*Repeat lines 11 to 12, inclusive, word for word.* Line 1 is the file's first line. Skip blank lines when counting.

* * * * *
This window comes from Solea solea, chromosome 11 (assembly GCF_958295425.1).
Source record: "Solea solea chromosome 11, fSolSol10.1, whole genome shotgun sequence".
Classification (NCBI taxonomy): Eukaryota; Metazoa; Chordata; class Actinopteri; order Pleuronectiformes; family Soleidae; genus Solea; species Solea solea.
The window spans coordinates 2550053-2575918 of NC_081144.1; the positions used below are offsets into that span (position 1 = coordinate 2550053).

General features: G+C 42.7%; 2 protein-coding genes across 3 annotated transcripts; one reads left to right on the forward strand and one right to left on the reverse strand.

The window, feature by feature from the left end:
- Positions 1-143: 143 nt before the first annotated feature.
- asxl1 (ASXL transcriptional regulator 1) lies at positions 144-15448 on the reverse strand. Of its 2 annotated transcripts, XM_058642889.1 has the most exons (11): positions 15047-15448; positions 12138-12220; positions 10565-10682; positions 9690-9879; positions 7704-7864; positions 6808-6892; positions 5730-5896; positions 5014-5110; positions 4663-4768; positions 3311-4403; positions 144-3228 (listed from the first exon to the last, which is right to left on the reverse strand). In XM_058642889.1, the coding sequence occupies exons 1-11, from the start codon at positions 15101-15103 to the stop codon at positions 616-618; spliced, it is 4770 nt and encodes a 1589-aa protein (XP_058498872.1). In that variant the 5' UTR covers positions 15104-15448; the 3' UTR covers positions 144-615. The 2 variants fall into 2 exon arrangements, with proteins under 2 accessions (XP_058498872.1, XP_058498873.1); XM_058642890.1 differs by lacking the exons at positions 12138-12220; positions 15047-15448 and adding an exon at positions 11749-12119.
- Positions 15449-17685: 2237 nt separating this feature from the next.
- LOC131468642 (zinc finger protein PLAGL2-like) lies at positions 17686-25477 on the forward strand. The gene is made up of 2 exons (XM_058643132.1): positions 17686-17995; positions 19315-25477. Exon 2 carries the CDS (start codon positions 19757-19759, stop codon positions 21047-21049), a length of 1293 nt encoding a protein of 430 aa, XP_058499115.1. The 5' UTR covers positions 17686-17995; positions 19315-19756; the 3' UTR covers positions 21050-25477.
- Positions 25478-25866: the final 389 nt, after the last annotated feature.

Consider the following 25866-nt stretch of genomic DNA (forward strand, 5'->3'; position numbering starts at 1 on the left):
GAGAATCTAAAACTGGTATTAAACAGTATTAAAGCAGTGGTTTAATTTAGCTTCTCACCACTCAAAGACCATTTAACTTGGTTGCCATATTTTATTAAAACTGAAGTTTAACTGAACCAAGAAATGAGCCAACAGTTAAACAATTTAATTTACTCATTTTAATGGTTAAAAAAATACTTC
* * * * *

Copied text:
- Positions 25478-25866: the final 389 nt, after the last annotated feature.

Consider the following 25866-nt stretch of genomic DNA (forward strand, 5'->3'; position numbering starts at 1 on the left):